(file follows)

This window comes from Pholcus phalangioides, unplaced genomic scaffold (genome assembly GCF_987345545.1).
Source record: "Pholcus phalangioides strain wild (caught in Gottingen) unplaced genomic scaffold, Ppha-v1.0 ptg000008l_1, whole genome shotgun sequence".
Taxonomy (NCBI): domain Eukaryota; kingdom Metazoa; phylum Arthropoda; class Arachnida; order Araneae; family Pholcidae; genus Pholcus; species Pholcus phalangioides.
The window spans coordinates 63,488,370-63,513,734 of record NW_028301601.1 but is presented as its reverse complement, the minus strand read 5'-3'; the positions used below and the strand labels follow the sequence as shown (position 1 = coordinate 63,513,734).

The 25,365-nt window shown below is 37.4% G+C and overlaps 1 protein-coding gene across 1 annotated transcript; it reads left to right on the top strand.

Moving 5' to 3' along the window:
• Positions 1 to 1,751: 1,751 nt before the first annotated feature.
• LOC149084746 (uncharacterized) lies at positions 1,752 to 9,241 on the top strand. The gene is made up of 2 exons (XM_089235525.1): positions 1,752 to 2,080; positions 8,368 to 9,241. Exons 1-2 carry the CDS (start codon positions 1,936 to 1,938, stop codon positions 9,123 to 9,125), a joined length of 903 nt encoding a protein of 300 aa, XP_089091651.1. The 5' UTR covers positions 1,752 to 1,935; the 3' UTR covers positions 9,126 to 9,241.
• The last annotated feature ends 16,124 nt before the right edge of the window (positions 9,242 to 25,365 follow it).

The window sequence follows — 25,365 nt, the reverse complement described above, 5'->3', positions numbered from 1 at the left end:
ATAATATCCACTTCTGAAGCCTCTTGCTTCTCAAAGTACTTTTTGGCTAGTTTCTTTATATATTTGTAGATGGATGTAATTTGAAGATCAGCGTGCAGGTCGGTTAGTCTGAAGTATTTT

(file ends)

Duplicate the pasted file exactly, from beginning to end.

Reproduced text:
This window comes from Pholcus phalangioides, unplaced genomic scaffold (genome assembly GCF_987345545.1).
Source record: "Pholcus phalangioides strain wild (caught in Gottingen) unplaced genomic scaffold, Ppha-v1.0 ptg000008l_1, whole genome shotgun sequence".
Taxonomy (NCBI): domain Eukaryota; kingdom Metazoa; phylum Arthropoda; class Arachnida; order Araneae; family Pholcidae; genus Pholcus; species Pholcus phalangioides.
The window spans coordinates 63,488,370-63,513,734 of record NW_028301601.1 but is presented as its reverse complement, the minus strand read 5'-3'; the positions used below and the strand labels follow the sequence as shown (position 1 = coordinate 63,513,734).

The 25,365-nt window shown below is 37.4% G+C and overlaps 1 protein-coding gene across 1 annotated transcript; it reads left to right on the top strand.

Moving 5' to 3' along the window:
• Positions 1 to 1,751: 1,751 nt before the first annotated feature.
• LOC149084746 (uncharacterized) lies at positions 1,752 to 9,241 on the top strand. The gene is made up of 2 exons (XM_089235525.1): positions 1,752 to 2,080; positions 8,368 to 9,241. Exons 1-2 carry the CDS (start codon positions 1,936 to 1,938, stop codon positions 9,123 to 9,125), a joined length of 903 nt encoding a protein of 300 aa, XP_089091651.1. The 5' UTR covers positions 1,752 to 1,935; the 3' UTR covers positions 9,126 to 9,241.
• The last annotated feature ends 16,124 nt before the right edge of the window (positions 9,242 to 25,365 follow it).

The window sequence follows — 25,365 nt, the reverse complement described above, 5'->3', positions numbered from 1 at the left end:
ATAATATCCACTTCTGAAGCCTCTTGCTTCTCAAAGTACTTTTTGGCTAGTTTCTTTATATATTTGTAGATGGATGTAATTTGAAGATCAGCGTGCAGGTCGGTTAGTCTGAAGTATTTT